The logic and ethos of science is the search for the truth, the objective truth. Thus, the most fundamental problem the social scientist confronts, according to Gunnar Myrdal (1969), is this:

What is objectivity, and how can the student attain objectivity in trying to find out the facts and the causal relationships between facts? [That is,] How can a biased view be avoided? The challenge is to maintain an objectivity of that which the sociologist is a part. (P. 3)

Although the sociologies of the United States and Europe differ in perspective, both attempt to answer similar albeit distinguishable questions. In his discussion of “the two faces of sociology,” Touraine (1990:240) states that these differences lie in the scholarly research response to two problems: (1) How does society exist? (2) How are culture and society historically created and transformed by work, by the specific way nature and its resources are put to use, and through systems of political, economic, and social organization? Because the intellectual legacy of American sociological thought has been shaped to a large extent by the historical experience of creating a nation in which the rights and the will of the American people have been dominant, American sociologists have long focused on “institution” as a central concept and the significance of efforts of reform movements within the American society to affect its social organization. Thus, the substance of American sociology has been on topics such as the family, social organization, community, the criminal justice system, and law and society among the numerous institutionallevel areas of inquiry that are evaluated within the context of yet another American theoretical focus—namely, the emphasis on theories of the middle range. European sociologists, on the other hand, tend to focus on the second question while emphasizing the concept “revolution” in their analyses. Thus, even when similar topics such as social movements serve as the focus of inquiry, the American and European sociology responds from a different perspective (Touraine 1990). To understand the importance of this difference in perspective between the two sociologies, Alain Touraine (1990) poses the view that American sociology has a symbiotic relationship between culture and society, whereas European sociology integrates society and its history. Americans sociologists focus on society; the European sociology is focused on the rich history that serves as the backdrop for any attempt to understand social change.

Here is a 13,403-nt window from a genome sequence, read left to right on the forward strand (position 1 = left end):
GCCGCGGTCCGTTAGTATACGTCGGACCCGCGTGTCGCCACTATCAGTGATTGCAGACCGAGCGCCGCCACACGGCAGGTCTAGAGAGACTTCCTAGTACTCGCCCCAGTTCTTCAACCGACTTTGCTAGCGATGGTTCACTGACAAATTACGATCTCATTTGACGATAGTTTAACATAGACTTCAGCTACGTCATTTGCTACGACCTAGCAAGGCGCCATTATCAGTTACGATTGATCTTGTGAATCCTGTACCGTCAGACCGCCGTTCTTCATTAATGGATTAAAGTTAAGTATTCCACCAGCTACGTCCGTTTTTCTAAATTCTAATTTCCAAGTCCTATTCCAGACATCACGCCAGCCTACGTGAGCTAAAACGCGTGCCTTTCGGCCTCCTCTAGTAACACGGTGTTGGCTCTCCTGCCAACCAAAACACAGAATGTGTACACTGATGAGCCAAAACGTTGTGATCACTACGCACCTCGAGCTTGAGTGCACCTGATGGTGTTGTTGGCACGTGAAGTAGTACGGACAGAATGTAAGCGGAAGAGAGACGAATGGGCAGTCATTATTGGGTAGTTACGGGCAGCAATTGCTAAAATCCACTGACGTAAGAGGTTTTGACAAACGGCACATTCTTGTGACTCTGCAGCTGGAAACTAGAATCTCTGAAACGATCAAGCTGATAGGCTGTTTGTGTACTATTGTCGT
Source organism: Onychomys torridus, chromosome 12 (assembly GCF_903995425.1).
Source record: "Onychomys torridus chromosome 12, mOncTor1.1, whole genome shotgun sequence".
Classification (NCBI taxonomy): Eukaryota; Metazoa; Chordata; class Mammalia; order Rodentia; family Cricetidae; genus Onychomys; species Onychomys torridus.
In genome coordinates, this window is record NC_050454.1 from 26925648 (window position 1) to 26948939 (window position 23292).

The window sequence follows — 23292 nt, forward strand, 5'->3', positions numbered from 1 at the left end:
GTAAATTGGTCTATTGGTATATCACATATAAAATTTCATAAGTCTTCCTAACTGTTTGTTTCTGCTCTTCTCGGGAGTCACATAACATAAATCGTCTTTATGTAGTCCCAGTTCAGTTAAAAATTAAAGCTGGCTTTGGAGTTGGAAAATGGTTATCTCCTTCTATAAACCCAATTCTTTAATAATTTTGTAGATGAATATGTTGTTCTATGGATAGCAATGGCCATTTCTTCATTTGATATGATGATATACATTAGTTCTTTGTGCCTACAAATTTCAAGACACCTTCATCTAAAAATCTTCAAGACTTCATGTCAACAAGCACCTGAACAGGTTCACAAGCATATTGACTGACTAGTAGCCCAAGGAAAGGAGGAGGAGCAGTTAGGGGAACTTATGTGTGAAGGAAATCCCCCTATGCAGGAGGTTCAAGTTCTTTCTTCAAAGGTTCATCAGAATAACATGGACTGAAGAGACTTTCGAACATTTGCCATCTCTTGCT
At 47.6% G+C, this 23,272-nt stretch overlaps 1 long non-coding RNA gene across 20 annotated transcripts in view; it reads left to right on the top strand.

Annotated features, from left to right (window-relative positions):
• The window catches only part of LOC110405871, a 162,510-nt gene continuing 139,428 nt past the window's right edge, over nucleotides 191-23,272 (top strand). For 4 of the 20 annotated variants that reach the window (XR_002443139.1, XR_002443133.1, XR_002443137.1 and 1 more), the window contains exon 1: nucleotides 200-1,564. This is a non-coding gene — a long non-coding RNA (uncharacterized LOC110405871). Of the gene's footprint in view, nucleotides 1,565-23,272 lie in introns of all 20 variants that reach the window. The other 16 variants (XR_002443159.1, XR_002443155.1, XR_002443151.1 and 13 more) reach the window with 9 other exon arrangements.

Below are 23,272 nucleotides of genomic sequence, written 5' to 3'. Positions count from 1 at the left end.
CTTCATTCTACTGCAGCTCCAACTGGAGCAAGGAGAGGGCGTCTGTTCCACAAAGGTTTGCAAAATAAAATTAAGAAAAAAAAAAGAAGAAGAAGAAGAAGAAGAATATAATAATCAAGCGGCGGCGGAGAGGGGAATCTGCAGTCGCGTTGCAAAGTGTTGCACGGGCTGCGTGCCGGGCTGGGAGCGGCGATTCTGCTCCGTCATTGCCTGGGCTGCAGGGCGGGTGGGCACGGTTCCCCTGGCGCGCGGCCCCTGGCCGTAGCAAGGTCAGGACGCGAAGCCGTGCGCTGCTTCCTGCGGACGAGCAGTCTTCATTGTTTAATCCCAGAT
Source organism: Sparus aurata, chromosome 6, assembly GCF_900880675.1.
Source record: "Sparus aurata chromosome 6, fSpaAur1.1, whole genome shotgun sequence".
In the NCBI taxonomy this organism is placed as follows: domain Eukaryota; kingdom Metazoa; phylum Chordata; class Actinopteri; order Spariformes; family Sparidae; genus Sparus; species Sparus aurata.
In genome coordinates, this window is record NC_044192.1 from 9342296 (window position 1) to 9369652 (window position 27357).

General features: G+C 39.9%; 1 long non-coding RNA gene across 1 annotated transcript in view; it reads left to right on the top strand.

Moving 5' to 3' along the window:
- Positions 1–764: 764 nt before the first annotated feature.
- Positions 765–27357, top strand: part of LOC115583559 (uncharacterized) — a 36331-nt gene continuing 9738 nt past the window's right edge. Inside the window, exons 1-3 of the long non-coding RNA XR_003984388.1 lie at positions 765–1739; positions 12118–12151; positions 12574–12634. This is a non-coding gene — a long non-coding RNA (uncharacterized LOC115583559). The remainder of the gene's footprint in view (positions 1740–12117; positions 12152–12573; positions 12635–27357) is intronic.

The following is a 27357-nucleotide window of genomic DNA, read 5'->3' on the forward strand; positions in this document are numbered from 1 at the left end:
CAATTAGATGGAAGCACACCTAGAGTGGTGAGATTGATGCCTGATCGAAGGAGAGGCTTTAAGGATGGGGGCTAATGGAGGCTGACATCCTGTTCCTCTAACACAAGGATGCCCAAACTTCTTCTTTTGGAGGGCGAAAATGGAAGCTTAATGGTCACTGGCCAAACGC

Because the American experience is predicated on building a nation through the rule of law; the concepts of individualism, capitalism, and territorial conquest; and the attempt at integration of successive waves of immigrants to the North American continent,American sociology began its rise in prominence through an elitist intellectual process that dominated the academy during the early formative years of the discipline. Thus, it is perhaps ironic that an American sociology housed within the university setting would assume a critical teaching and research posture toward an elitist system of institutions that the early sociology assisted in creating. Within the context of certain kinds of social problems areas, such as ethnic studies, discrimination, and segregation, sociology and sociologists have been able to exert some influence. But in other important areas within which issues relating to elitist society may be involved, such as social class relations and economic and political power, the official and public perceptions of the efforts of American sociologists may not be as well received.